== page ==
Epidermal Ridges


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Epidermal Ridges

 

the lines that cover the palmar and plantar surfaces, including the digits, of humans, apes, and some other mammals. (See DERMATOGLYPHICS.)

References in periodicals archive ?
The pattern of dermal papillae determines the early development of the epidermal ridges. Early, in the fetal period, proliferation of the corium (dermis) forms papillary projections into the epidermis forming papillary ridges.
Patterns of epidermal ridges have a role in diagnosing and delineating certain syndromes of congenital malformation [2] as well as in establishing twin zygosity [3] in anthropologic surveys [4] and in population genetics.
Table 2 shows the descriptive statistics of epidermal ridges for male and female.
It was observed that patients had a greater number of epidermal ridges between triradius B and triradius C of right hand and it was statistically significant difference (p= 0.026, p < 0.05).
A methodological approach to the development of the epidermal ridges viewed on the dermal surface of fetuses.
By the 4th month, the epidermal ridges are nicely developed, but the process is probably not complete before the 6th month of gestation (Alter).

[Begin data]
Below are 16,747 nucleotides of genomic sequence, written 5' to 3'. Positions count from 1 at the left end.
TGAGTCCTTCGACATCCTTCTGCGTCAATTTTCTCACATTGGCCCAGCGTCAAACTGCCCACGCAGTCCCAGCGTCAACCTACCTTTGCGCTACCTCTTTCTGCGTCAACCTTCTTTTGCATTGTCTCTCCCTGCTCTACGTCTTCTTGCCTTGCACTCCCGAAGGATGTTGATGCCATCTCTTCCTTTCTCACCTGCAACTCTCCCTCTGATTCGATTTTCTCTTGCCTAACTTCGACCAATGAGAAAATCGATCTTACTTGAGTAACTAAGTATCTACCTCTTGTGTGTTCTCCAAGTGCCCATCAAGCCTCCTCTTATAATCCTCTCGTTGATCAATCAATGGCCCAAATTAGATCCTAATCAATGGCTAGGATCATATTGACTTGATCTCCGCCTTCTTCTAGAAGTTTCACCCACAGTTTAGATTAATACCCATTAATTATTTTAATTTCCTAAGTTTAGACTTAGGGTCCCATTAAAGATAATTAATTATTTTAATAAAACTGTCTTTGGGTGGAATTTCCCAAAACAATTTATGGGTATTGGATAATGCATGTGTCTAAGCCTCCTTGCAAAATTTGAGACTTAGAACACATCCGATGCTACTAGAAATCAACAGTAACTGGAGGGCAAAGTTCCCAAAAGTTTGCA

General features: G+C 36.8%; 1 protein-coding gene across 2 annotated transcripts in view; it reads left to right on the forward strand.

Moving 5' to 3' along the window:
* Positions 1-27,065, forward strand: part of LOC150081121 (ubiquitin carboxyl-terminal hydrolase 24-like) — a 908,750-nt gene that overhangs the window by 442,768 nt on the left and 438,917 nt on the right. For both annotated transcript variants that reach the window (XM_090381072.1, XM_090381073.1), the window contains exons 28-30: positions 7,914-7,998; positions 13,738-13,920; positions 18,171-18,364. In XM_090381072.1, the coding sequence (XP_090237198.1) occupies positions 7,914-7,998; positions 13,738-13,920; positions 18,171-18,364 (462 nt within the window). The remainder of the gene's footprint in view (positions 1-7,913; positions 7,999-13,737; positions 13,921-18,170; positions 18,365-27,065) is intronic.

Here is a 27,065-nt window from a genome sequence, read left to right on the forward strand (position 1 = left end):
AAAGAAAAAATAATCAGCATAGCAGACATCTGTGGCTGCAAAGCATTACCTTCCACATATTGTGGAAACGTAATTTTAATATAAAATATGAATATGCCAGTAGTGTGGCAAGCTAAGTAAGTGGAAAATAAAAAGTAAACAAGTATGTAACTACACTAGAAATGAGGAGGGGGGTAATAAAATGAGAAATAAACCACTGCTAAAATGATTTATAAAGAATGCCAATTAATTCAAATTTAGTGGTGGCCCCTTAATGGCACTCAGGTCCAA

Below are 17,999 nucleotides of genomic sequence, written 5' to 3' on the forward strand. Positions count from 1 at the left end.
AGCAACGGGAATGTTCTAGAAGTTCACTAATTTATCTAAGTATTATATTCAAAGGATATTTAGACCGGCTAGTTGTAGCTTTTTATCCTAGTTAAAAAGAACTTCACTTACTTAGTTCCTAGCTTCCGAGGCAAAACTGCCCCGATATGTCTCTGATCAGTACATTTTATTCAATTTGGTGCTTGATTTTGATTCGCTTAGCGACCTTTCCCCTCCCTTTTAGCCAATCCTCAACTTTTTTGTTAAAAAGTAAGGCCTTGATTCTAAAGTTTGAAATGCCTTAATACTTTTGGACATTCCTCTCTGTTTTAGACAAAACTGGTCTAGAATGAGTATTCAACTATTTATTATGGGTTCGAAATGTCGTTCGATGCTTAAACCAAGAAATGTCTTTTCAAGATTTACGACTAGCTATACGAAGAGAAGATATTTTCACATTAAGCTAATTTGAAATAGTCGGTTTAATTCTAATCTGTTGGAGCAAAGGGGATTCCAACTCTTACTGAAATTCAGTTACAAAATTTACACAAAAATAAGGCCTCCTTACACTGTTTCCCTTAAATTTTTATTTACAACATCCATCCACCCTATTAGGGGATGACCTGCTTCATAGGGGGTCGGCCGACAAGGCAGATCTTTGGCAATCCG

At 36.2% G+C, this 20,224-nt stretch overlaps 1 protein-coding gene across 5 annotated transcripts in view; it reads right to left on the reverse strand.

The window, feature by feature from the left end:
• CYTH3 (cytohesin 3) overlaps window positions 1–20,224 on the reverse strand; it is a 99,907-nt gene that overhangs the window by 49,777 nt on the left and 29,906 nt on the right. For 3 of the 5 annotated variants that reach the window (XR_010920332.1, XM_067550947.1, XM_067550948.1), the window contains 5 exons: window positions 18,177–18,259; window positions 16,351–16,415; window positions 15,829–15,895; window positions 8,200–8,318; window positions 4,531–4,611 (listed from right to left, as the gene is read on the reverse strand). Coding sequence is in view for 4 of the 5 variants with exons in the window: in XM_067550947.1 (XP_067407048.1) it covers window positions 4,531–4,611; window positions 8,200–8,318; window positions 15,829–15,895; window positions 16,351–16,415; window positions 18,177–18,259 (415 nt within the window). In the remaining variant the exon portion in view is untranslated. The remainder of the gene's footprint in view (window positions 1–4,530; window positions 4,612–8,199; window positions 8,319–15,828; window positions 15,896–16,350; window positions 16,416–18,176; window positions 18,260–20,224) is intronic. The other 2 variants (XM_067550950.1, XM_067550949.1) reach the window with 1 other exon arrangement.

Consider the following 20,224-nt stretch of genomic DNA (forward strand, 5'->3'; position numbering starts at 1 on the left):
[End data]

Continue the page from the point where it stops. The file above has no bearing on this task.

Development of epidermal ridges coincides exactly with the development of cochlea, so dermatoglyphic study in deaf mutes has an important logical bearing.
Epidermis of palms and soles has a characteristic pattern of epidermal ridges appeared during intrauterine life.
Fingerprints are the friction ridge impressions of pattern formed by papillary or epidermal ridges of terminal part of the finger.
Prenatal development of dermatoglyphic digital patterns: Associations with epidermal ridge, volar pad and bone morphology, Collegium Antropologicum (1987) 11:297-303.
Palmar and plantar epidermal ridge configurations (dermatoglyphics) in European Americans.
AIMS AND OBJECTIVES OF THIS STUDY: Despite the fact that the differences in epidermal ridge density between men and women have been accepted for some time, they have only been thoroughly demonstrated in a small number of populations.